a pancreatic neuroendocrine tumour (pNET) can also develop in the pancreas. These tumours can be benign (non-cancerous) or malignant (cancerous).
Benign tumours/cysts called cystadenomas can develop in the reproductive tract of both females and males. These tumours or cysts can cause discomfort or pain and surgery can be considered to remove them.
Tumours can occur at the back of the retina and are called retinal angiomas. These tumours can lead to problems with vision or even blindness if not treated. Symptoms affecting vision usually present early in life.
Non-cancerous tumours can form in the endolymphatic duct of the inner ear, which regulates the balance of an individual. These tumours are called
endolymphatic sac tumours, which can cause problems such as hearing loss or deafness. Other symptoms include ringing in the ears, balance problems and dizziness.
Adrenal glands are found on top of the kidneys and are involved in hormone regulation. A type of tumour called a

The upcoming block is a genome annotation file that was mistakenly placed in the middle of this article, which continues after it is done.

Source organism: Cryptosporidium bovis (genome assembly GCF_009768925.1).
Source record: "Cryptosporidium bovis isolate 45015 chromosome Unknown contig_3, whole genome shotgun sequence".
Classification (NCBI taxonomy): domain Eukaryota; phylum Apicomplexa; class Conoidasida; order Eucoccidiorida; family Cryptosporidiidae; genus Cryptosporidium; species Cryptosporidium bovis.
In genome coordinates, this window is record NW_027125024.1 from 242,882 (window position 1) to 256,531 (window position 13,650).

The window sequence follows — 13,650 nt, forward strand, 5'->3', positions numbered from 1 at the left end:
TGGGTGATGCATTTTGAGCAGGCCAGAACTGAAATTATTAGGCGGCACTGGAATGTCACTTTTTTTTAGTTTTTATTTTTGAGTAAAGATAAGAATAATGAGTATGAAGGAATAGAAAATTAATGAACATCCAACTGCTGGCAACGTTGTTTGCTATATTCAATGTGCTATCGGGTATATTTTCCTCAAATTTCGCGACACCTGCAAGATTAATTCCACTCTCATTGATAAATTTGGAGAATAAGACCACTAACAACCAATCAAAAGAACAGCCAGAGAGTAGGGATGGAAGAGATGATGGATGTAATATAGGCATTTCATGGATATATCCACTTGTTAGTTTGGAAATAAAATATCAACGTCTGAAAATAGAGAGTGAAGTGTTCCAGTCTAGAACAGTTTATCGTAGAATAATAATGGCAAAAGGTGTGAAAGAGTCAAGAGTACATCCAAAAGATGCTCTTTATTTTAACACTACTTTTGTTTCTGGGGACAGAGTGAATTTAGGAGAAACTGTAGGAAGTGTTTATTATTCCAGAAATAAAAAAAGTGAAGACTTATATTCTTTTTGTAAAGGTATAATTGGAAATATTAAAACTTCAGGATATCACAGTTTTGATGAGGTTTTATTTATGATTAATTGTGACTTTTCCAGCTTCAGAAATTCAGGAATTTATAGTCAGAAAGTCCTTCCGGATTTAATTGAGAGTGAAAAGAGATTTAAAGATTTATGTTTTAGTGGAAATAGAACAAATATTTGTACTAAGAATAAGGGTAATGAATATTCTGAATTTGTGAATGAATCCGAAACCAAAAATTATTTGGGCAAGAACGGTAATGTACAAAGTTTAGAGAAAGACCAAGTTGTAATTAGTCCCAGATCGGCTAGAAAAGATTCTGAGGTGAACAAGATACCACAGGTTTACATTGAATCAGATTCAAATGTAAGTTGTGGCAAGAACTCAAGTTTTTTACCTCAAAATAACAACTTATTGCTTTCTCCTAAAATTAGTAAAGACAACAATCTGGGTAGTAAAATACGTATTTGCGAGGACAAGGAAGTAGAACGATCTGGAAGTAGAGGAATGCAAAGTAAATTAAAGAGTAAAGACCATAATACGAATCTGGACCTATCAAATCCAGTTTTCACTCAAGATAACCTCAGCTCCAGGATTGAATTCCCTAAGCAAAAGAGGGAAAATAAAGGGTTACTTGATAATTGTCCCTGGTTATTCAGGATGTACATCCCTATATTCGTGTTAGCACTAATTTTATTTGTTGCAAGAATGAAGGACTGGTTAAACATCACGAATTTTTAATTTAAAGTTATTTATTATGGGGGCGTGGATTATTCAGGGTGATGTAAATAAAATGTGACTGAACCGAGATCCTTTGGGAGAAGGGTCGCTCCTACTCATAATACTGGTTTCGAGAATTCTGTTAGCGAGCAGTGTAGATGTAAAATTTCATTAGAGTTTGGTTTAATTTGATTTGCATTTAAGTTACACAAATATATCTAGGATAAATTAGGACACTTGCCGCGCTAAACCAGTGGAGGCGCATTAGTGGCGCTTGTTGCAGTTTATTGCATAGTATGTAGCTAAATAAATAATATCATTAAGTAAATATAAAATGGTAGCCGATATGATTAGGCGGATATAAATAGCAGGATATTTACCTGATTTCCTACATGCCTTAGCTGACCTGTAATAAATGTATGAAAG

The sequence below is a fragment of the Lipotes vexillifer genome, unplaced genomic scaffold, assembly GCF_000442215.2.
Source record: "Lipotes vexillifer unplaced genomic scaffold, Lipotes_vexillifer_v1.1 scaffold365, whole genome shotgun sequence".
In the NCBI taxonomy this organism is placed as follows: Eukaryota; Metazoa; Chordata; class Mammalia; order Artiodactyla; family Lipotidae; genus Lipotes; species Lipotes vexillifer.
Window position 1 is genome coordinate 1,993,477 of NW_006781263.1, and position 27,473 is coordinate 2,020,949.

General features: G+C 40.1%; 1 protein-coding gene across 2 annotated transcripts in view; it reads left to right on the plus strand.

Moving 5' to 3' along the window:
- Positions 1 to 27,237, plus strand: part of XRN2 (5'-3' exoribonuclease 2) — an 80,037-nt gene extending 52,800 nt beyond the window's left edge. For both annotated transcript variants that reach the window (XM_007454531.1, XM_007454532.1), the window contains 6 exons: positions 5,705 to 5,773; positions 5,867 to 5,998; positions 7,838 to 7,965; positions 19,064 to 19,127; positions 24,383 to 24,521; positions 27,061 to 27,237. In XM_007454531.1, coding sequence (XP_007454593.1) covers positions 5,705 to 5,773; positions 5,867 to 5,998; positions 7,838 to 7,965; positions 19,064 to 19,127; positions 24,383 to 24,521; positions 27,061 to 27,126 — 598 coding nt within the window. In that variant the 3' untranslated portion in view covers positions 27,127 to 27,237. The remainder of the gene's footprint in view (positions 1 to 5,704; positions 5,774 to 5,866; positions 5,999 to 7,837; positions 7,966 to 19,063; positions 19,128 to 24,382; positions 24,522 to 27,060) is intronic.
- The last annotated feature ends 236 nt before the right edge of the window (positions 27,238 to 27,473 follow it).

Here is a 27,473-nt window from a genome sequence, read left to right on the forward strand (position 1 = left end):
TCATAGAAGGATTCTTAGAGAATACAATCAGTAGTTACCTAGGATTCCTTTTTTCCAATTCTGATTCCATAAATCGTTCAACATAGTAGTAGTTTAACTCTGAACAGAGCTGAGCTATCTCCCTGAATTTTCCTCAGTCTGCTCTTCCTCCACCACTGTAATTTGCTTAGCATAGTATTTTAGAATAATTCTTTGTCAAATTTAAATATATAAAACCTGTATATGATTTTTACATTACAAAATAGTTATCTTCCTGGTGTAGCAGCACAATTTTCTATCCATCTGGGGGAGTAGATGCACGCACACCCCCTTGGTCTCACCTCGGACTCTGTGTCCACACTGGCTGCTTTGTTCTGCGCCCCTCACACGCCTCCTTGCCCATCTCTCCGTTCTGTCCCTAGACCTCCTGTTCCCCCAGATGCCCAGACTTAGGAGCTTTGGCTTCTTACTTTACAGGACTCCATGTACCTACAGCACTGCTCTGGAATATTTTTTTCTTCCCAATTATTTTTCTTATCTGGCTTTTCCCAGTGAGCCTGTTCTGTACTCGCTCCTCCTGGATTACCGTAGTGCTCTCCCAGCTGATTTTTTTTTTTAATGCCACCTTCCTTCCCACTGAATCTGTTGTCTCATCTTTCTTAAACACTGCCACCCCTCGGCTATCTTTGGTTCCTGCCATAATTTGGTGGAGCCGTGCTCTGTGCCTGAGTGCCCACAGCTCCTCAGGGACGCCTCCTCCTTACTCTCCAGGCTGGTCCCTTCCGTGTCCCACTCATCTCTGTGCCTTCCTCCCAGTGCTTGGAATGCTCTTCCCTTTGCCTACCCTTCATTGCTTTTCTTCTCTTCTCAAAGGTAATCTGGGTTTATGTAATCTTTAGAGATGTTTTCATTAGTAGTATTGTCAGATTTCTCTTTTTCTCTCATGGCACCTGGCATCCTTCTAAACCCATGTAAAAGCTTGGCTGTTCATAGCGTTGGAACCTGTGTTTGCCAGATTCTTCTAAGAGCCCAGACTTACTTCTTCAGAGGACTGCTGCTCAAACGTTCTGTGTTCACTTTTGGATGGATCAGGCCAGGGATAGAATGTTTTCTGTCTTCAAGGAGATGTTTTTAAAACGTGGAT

phaeochromocytoma can occur within the adrenal glands. While these tumours are usually non-cancerous, they can cause symptoms such as high blood pressure, headaches, excessive sweating and a fast heart rate, which can lead to other more serious medical complications (such as a heart attack) if undetected and untreated.
It is important to seek prompt medical action when you experience any of the above symptoms associated with VHL, as it will help to minimise irreversible complications and also to ensure you receive screening for the early detection of any tumours and cancers.
Individuals with VHL can develop tumours and cysts in various parts of their body, such as their eyes, ears, brain, spinal cord, kidneys, adrenal glands, pancreas and reproductive tract.
Note: The conditions associated with a faulty VHL gene and their risk estimates may change as more information is available.
VHL runs in families and can be passed down. It can affect both males and females.
VHL follows a dominant inheritance pattern. This means that having one faulty copy of the
VHL gene can cause the condition.
Everyone has 2 copies of each gene in their body’s cells: